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Bridging Divides through Medical Partnership

Sometimes a good idea for a ministry just isn’t enough. There are times when trusting God means waiting for the right timing and the right partnerships.

That was the case for First Covenant Church in Duluth, Minnesota. For a good while, they yearned to see fruitful ministry take place in the parsonage, located across the street from the church—a house that had gone mostly unoccupied for almost a decade.

An opportunity arose with an addiction recovery organization, which was using the house as a restoration ministry. “The idea was good, [but] the presence and the follow-up and oversight on the church’s part was less than ideal,” says Josh Rude current pastor of First Covenant. “It didn’t allow the house to function at its best.”

In other words, the peoples’ hearts were in the right place, but they didn’t have the capacity or expertise to keep such a ministry in good working order. Before long, they had to make the painful decision to discontinue that work.

Despite the setback, according to Rude, the desire for ministry in that space remained strong. “The church was not ready to sell it and move on,” he said. And they still wanted to make a real impact in their community.

The seeds for the next thing were already in place—they just needed some time and the Spirit’s guidance to make the right connections.

“We had a few physicians on our church board,” said Rude, “They’d been in conversation with a medical student in their residency who saw a need for people who were being discharged from the hospital who were either homeless or at risk of homelessness.” They were looking to break the revolving-door cycle of people who received emergency care, were discharged out onto the street, and ended up back in the emergency room weeks or even days later.

Conversations began at the nearby hospital. “We have a house and it’s available,” the physicians from First Covenant were telling stakeholders. Slowly but surely, a consensus was building to try to build a medical respite house.

But they had to get buy-in from the congregation. After experiencing a measure of failure in that space, a significant contingent of church members wanted to use the house for a different kind of ministry. “When it came time to vote on it, the vote just barely passed,” admits Rude.

Using the Catholic charity Dorothy Day House as a model framework, First Covenant partnered with the Family Medical Residency Program, part of the Department of Family Medicine and Community Health at the University of Minnesota hospital in Duluth. In 2018, the Bob Tavani House for Medical Respite was established.

The Bob Tavani House is operated by two live-in volunteers and serves a variety of patients in their process toward healing and restoration. Robert Tavani was a Catholic volunteer and mental health counselor in the Duluth area who cycled in and out of poverty. He passed away in 2012, in part for lack of such a resource. The house was named in his honor to reach people like him, not only to help restore them medically but to also help restore their dignity. At Bob Tavani House, residents have the time and space to receive not only care from therapists and other care providers, but also other support services that can help break the cycle of houselessness.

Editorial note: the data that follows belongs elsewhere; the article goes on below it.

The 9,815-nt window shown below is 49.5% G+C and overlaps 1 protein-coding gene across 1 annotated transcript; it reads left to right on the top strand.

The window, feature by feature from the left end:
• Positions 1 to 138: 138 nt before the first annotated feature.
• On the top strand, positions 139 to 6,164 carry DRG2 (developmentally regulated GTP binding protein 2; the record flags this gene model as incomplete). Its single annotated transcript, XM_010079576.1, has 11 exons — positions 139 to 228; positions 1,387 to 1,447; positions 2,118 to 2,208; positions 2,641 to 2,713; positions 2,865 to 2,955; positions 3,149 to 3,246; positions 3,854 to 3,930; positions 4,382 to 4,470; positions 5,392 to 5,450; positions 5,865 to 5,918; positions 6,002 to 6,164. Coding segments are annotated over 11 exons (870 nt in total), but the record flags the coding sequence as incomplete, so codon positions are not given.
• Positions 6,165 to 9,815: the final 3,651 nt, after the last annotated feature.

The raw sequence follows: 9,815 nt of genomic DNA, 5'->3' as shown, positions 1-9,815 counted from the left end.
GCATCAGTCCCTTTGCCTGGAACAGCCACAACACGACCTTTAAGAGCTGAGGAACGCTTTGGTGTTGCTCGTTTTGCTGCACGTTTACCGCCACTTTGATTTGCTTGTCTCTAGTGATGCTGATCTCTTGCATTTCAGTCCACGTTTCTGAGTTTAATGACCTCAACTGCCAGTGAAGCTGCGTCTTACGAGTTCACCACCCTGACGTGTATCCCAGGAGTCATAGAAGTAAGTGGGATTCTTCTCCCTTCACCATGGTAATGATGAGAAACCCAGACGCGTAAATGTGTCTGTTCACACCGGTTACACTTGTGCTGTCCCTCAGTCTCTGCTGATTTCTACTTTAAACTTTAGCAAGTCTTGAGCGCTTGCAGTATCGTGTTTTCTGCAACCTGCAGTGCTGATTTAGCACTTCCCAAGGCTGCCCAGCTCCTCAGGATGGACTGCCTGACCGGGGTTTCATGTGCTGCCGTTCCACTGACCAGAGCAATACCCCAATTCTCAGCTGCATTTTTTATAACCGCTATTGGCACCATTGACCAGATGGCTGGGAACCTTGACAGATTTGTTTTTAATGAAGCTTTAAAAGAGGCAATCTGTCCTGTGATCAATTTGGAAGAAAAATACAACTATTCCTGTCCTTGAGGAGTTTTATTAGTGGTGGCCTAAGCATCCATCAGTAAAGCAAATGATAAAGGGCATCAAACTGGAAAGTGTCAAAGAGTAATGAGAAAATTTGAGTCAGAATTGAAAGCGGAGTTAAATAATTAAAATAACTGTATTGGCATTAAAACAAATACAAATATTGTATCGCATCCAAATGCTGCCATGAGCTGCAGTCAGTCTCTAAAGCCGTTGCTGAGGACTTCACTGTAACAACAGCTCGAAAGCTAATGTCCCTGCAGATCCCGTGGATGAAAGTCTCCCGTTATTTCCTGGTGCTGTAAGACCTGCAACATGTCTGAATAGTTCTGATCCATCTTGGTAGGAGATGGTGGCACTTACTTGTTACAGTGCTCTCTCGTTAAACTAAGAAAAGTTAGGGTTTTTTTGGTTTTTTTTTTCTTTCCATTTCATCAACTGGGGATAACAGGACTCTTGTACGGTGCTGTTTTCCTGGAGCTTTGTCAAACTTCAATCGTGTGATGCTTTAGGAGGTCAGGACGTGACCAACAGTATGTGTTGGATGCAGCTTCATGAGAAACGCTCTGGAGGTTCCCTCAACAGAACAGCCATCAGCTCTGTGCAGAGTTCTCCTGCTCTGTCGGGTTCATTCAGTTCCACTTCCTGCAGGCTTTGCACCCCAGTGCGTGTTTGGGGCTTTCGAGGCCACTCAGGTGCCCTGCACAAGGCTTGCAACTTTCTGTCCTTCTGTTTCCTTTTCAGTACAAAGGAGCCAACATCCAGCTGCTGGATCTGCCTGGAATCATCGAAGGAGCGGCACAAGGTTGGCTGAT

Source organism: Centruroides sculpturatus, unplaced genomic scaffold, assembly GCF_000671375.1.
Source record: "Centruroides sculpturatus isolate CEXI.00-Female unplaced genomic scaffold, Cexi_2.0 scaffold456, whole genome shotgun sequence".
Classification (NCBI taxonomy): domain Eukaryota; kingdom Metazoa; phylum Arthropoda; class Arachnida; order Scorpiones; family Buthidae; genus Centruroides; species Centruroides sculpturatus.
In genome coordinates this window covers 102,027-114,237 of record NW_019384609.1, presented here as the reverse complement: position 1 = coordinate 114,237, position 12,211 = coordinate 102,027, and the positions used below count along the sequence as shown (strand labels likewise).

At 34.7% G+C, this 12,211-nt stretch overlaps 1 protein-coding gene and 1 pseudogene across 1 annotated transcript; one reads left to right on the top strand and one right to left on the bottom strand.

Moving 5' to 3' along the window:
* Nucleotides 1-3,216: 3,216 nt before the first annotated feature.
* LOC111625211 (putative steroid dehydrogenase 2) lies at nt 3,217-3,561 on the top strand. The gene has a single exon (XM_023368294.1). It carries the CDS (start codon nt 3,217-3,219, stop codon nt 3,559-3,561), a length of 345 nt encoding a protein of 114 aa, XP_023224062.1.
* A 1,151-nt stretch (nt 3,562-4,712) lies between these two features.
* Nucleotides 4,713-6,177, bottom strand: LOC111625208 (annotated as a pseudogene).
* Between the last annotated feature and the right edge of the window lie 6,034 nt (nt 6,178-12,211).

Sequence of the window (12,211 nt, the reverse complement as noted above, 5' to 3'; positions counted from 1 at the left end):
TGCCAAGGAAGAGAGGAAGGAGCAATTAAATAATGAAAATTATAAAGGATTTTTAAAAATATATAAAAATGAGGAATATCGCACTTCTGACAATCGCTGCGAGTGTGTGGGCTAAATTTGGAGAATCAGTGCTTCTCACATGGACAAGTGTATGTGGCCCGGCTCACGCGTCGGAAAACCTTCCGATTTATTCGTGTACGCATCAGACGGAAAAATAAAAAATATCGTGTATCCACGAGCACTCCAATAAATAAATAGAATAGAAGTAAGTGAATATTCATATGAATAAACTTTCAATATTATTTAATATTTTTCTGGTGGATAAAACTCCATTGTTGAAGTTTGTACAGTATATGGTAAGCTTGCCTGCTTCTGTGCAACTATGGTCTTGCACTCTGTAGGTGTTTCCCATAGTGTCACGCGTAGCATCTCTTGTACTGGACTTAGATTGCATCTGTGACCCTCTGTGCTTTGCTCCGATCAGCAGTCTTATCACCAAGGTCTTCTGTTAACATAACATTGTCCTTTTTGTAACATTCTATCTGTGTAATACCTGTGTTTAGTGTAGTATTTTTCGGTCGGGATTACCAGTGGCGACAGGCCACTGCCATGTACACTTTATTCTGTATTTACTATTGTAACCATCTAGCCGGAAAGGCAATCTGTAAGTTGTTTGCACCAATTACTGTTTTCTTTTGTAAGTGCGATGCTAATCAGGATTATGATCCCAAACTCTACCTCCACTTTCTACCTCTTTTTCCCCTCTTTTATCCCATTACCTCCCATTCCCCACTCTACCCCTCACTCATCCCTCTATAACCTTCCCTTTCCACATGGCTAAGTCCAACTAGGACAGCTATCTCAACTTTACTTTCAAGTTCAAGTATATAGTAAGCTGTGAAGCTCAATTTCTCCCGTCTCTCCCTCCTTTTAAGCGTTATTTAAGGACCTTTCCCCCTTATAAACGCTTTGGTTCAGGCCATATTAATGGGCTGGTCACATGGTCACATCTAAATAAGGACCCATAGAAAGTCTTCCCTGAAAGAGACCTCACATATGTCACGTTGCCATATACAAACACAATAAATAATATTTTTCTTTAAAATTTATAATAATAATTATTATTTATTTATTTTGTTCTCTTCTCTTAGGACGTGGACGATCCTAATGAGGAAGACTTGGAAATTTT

As volunteer Kate Bradley told a Minnesota Public Radio reporter, “We’re a bunch of do-gooders that came together to do good.” Bradley also works with various housing entities in Duluth, and according to Rude, “She is so good and so savvy at helping get people on the path toward housing.”

And as it turns out, the good vibes have boomeranged right back into the church.

After the one-year trial period, First Covenant took another vote on whether or not to continue the house. According to Rude, one of the members who was most ardently and vocally opposed to the project stood up and declared that he’d seen all the reports of residents being helped and the media coverage generated from such an innovative program. He admitted that he was wrong to have voted against it. The second vote was unanimous in favor of continuing.

Members of First Covenant have become generally more open to alternative uses of their church space, including for other community groups. “It’s really been a gift to our church,” said Rude, who says the ministry has helped to bridge social and political divides.

“Those on the more fiscally conservative side are saying, ‘Hey, it’s not a drain on our budget,’ and those who are more on the social justice side are saying, ‘Look, we’re doing really good work in our community.’ While our church is rather spread out theologically and politically, this is space where we can come together in the center.”

About the Author

  • Jelani Greenidge is the missional storyteller for the Evangelical Covenant Church and ministers in and around Portland, Oregon as a worship musician, cultural consultant, and stand-up comic.

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